Goods qualifying under a Free Trade Agreement (FTA) are treated differently from other goods. One of the hallmarks of the FTAs in place is that the economic benefit of duty-free or reduced duty treatment is strictly limited—by treaty, statute and regulations. The benefit of an FTA is reserved for those goods which qualify under the applicable rules of origin.
In order to achieve certain other goals as may be set forth in its foreign relations agenda, the United States is willing to forego customs duties on imports of qualifying goods. That is why the rules of origin of each FTA spell out in detail what goods will qualify. Some of those rules make it difficult for goods made in the FTA country with non-qualifying parts or materials (i.e., the parts or materials had previously been imported into the FTA country) to qualify. It can be frustrating to see an importer’s bid for FTA benefits not succeed if the goods fail to qualify.
Given the strictness of the rules of origin and understanding that they are designed to ensure that the economic benefit is conferred on the FTA partner, such failures may be expected. Nothing can be more frustrating than to witness an otherwise qualifying entry be denied those FTA benefits because the goods were not shipped directly to the United States.
Shipped Directly Criterion
Trade laws that only confer benefits to goods that qualify under specific rules of origin also require that the goods are imported directly into the United States. In broad terms, the rules specify that only emergencies that threaten the cargo will excuse the goods being transshipped through an intermediate country.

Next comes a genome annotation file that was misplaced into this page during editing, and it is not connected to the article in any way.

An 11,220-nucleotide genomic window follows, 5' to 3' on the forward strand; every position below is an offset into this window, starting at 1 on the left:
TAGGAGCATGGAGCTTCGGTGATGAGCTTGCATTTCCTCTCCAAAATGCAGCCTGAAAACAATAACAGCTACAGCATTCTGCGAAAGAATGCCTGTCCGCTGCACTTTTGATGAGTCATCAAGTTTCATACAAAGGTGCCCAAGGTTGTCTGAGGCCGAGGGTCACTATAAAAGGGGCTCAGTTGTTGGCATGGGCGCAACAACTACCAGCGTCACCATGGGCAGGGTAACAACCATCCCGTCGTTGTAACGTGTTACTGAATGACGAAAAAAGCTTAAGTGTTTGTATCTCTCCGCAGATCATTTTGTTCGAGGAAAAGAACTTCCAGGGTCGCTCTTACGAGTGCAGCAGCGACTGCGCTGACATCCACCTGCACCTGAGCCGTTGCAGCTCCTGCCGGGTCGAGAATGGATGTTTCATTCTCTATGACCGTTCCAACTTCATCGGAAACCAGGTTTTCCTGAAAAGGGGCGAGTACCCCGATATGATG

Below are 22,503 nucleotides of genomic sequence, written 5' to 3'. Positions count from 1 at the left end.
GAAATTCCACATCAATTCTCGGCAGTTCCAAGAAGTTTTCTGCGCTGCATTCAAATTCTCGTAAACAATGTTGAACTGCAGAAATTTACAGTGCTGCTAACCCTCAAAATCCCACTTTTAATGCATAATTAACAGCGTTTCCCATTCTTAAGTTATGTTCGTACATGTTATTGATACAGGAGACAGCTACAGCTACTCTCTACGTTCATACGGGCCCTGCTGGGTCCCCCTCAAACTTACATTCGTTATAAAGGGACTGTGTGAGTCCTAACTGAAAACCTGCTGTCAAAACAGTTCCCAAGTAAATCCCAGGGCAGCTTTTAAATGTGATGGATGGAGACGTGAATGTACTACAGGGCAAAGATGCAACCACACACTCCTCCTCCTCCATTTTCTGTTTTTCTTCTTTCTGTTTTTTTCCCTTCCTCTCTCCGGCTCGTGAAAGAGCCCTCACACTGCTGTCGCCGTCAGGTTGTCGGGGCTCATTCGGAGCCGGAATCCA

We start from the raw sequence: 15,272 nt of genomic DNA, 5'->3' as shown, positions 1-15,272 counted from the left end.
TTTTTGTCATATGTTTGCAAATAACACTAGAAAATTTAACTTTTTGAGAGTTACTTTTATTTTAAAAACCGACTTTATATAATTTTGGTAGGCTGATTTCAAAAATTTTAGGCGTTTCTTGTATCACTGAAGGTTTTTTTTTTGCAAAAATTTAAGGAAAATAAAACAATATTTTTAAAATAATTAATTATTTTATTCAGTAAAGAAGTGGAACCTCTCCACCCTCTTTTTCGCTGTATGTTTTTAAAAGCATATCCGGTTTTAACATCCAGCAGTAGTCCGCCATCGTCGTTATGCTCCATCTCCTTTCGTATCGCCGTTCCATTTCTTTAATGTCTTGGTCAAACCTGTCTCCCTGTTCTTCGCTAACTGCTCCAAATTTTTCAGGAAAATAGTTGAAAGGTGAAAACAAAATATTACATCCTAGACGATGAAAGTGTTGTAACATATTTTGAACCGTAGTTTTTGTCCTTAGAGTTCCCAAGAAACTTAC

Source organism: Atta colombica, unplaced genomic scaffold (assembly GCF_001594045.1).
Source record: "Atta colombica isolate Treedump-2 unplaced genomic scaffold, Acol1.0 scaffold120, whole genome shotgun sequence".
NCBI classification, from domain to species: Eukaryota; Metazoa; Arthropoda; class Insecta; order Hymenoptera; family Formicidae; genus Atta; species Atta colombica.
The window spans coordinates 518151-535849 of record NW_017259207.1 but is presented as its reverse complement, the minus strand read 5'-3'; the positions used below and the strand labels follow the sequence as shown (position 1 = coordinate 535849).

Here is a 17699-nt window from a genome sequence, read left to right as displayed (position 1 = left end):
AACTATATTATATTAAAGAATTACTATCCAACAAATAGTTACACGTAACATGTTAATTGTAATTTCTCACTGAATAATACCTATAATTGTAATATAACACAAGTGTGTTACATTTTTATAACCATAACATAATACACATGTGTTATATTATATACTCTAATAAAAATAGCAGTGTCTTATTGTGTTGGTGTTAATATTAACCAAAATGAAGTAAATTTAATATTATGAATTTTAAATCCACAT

For examples we could start with the Generalized System of Preferences (GSP), the regulations that clearly remove most goods from GSP consideration if they are transshipped through an intermediate country. The GSP generally only permits loading and unloading and other activities necessary to preserve the articles in good condition. (19 CFR 10.175.)
Each FTA contains a requirement that the qualifying goods be imported directly into the United States. In the case of NAFTA, the origin rules make it clear that a good is not an originating good if it is withdrawn from customs control outside the NAFTA territories or if it undergoes further production or other operation outside the NAFTA territories beyond that which is required to preserve the good. (19 CFR Pt. 181, App. Section 16.) We have an excellent example of how things can go wrong in the context of the FTA with Chile.
In the case of this FTA, the rules of origin (at General Note 26 (b) to the Harmonized Tariff Schedule) specify that a good will qualify only if each non-originating material undergoes an applicable change in tariff classification as set out in the rules.
Tariff Shift for Non-Originating Materials
Consider the question of dressed sheepskin from Spain that was shipped to Chile where it was cut to shape and sewn into shearling jackets. Such a tariff shift for the Spanish-origin materials (from heading 4302 to heading 4303, HTS) would qualify the shearling jackets as being eligible for the FTA tariff preference.